Community Development Corporations (CDCs) Do
A community development corporation (CDC) is a not-for-profit organization incorporated to provide programs, offer services and engage in other activities that promote and support community development. CDCs usually serve a geographic location such as a neighborhood or a town. They often focus on serving lower-income residents or struggling neighborhoods. They can be involved in a variety of activities including economic development, education, community organizing and real estate development. These organizations are often associated with the development of affordable housing.
Real estate development
- Affordable housing
- Small business lending
- Small business technical assistance
- Small business incubation (i.e. provision of space at low or no cost to start-up businesses)
- Early childhood education
- Workforce training
- Fundraising for local causes as a corporate donor, public charity, or foundation
- Financing Housing cooperatives or other cooperatives
- Fiscal sponsorship of community-basedassociations
Youth and leadership development
- Sustainable development advocacy
- Locally-owned business advocacy
- Environmental justice and Brownfields redevelopment
- Master planning for retail and community development
- Lessening neighborhood tensions
- Facilitating community and stakeholder participation in local programs and activities
- Facilitating community access to targeted grants
In some jurisdictions in the United States, a CDC is by definition targeted towards direct investment in the community, while a “community development advocacy organization” is a category eligible for recognition as a tax-exempt charity or service organization. (Accredited to WikiPedia)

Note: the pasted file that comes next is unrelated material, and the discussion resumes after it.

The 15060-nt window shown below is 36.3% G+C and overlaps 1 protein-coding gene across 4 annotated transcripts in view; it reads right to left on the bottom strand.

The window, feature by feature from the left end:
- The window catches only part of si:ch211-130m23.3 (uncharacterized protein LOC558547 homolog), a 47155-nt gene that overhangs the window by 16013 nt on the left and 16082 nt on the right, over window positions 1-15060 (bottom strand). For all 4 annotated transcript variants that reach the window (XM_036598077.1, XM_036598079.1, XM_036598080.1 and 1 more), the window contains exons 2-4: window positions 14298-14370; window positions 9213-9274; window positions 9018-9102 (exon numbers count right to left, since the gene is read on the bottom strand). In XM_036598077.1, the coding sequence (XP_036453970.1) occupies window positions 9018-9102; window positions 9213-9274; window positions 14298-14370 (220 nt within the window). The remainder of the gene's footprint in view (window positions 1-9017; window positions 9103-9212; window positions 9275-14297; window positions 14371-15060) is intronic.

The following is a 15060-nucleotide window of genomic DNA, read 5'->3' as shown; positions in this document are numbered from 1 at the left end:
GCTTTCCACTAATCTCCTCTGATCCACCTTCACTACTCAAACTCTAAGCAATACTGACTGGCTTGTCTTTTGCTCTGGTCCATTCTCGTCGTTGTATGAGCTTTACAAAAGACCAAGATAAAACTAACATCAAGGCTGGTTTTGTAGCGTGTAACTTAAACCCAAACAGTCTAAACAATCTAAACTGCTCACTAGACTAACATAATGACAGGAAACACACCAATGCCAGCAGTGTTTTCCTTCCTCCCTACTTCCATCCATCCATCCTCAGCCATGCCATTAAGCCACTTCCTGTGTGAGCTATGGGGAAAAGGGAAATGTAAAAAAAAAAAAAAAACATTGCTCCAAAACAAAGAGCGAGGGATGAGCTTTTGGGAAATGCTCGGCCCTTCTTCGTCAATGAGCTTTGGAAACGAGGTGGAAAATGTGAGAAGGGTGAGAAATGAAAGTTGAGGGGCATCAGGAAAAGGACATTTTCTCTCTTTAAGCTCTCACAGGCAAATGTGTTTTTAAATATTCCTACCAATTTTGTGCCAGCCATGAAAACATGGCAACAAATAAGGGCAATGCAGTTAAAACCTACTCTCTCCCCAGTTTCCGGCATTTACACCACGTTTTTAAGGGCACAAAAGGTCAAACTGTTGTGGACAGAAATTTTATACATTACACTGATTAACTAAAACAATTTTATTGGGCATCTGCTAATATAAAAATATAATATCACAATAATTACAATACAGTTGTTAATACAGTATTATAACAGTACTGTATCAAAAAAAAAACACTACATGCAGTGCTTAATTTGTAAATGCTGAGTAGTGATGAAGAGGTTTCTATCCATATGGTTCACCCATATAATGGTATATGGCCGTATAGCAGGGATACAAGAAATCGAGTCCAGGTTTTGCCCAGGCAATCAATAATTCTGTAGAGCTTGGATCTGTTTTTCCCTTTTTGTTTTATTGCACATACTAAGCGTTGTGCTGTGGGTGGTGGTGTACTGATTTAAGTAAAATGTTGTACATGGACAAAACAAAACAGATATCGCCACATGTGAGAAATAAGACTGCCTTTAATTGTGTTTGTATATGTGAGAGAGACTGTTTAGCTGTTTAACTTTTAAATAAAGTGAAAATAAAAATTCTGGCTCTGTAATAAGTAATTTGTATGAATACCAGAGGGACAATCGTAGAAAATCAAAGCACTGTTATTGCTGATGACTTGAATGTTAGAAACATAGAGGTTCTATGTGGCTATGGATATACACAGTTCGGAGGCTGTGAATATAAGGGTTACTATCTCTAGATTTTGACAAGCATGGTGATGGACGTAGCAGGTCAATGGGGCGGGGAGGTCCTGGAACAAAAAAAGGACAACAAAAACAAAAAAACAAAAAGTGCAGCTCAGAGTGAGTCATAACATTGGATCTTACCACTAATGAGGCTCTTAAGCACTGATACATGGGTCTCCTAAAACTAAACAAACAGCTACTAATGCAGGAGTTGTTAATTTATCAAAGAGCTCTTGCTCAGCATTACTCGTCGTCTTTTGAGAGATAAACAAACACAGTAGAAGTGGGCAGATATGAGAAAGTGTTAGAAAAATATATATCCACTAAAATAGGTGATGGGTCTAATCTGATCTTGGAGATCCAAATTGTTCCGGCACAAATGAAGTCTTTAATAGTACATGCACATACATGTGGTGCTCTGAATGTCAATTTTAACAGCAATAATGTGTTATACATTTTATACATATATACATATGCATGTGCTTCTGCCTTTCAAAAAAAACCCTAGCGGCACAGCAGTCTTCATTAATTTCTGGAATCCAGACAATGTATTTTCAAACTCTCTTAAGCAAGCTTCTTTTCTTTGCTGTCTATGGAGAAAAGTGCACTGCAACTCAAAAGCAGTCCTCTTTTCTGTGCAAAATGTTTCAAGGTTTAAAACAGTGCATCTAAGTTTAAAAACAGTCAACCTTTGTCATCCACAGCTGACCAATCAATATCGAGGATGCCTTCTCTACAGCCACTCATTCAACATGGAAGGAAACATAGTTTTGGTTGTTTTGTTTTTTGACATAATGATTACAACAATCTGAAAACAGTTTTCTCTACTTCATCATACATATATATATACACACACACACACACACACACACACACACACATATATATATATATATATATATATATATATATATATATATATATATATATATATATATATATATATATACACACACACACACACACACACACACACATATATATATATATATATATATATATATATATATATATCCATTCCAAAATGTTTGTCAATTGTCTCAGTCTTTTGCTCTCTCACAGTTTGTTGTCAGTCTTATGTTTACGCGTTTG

To build AN NCII SUPPORT CDC IN EVERY USA CITY – 19,505
AND ONE CDC IN AT LEAST 12 NEIGHBORHOODS PER CITY – 234,060
The plan is for us to take our place at the economic table of the United States and worldwide nations by creating resident-led community development corporations CDCs. The principle aims of Neighborhood Commerce Institute International is to give people tools to transform their lives by linking neighborhood residents to the economic opportunities, social networks, and effective services that will improve the lives and well-being of ordinary people, their families, schools, communities and neighborhoods; resulting in neighborhood development and economic growth.A few frequently Asked Questions to help you to move forward in your decision to organize your neighborhood CDC.
1. What are CDCs?
Community Development Corporations (CDCs) are typically nonprofit (although there are some for-profit CDCs), community-based organizations focused on revitalizing the areas in which they are located, primarily economically challenged low-income, underserved neighborhoods that have experienced significant disinvestment. They are most commonly in the business of developing affordable housing, they are involved in a range of initiatives and businesses critical to community health such as economic development, sanitation, clean water, streetscaping, waste management, access to good food, and neighborhood planning projects. Many times, they even provide education and social services to neighborhood residents and may include any of the activities listed above in Understanding What CDCs Do.
2. Who can Start and/or Operate a CDC?
Individuals, existing organizations, churches, schools, business people, or any like-minded people can start and/or operate a CDS. Your neighbors, your friends, organizations that you are affiliated with, your church, and local businesses are where you will begin to identify like-minded people to share your vision for starting up a CDC in your local neighborhood. If you are familiar with other CDCs venture out to learn about their operations and services in comparison to what you want to offer. If you are not familiar with any, research to identify some; and learn everything that is happening in the geographic area where you want to start a community development corporation to identify the needs of individuals and the community you are targeting.
3. How are CDCs Funded?